Mesolithic hunter-gatherers in Europe acquired domestic pigs around 7,000 years ago reports a paper published in Nature Communications. The work proposes that these pigs may have been accessed through contact with neighbouring agricultural communities and suggests that domesticated animals were present in the region around 500 years earlier than previously thought.
From around 12000 BC indigenous Mesolithic hunter-gatherers, who were noted for collecting and hunting wild prey, habited Europe. By contrast, incoming Neolithic farming communities, who migrated to the region from the south between 5500 and 4200 BC, exploited domestic plants and animals such as sheep, goat, cattle, and pigs. A long period of co-existence has been documented between Mesolithic and Neolithic communities and while it seems some communication occurred between the groups - suggested by pottery and tool finds - the hunter gatherers appear to have maintained their own lifestyle, which was distinct from their agricultural neighbours.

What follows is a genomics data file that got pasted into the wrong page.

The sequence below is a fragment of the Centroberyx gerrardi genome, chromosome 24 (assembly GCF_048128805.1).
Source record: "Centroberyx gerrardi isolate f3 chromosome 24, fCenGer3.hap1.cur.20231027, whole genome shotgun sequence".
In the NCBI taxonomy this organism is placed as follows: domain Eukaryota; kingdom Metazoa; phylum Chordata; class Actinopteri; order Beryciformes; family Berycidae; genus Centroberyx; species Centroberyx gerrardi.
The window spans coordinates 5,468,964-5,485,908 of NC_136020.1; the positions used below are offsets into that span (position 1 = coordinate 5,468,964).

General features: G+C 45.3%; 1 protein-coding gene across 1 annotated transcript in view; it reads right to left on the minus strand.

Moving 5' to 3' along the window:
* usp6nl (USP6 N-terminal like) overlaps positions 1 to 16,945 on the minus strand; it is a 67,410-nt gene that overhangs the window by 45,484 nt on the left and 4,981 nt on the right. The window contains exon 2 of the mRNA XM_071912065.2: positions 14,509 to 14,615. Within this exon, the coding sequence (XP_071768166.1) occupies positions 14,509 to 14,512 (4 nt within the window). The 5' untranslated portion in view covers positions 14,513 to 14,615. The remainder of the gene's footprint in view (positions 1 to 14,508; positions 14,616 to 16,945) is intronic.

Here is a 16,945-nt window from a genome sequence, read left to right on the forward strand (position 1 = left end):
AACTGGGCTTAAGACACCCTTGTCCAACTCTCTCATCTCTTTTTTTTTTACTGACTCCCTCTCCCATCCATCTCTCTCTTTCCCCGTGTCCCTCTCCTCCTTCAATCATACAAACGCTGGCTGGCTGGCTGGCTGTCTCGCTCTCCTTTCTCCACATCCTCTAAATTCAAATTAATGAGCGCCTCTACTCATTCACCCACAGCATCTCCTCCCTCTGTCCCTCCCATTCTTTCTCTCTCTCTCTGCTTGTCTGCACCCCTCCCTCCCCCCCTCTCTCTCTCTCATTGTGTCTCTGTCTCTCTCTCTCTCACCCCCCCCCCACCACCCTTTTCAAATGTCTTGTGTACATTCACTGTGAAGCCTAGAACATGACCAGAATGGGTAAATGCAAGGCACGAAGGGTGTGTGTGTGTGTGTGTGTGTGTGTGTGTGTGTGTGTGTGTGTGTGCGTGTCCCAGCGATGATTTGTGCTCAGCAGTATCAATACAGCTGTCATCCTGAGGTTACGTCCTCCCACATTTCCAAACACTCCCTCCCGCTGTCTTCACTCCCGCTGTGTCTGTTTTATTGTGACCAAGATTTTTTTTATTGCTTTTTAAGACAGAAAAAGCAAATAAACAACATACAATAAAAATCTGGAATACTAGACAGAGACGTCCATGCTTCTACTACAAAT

There is a lack of evidence to suggest that Late Mesolithic hunter-gatherers had access to domestic animals others than dogs. Almut Nebel and colleagues carry out ancient DNA analysis to determine whether Mesolithic hunter-gathers of northern Germany did in fact acquire domestic animals from their early Neolithic neighbours in the south. They look at teeth from 63 pig specimens and find evidence that pigs existed with both Near Eastern and European mitochondrial DNA ancestry. They also note variation in the MC1R gene, which is associated with coat colour in many modern day domestic breeds and is used as a marker of hybridisation between wild and domestic pigs. The presence of this gene leads the authors to conclude that domestic pigs of varying sizes and colours were exploited by Mesolithic populations much earlier than was previously thought.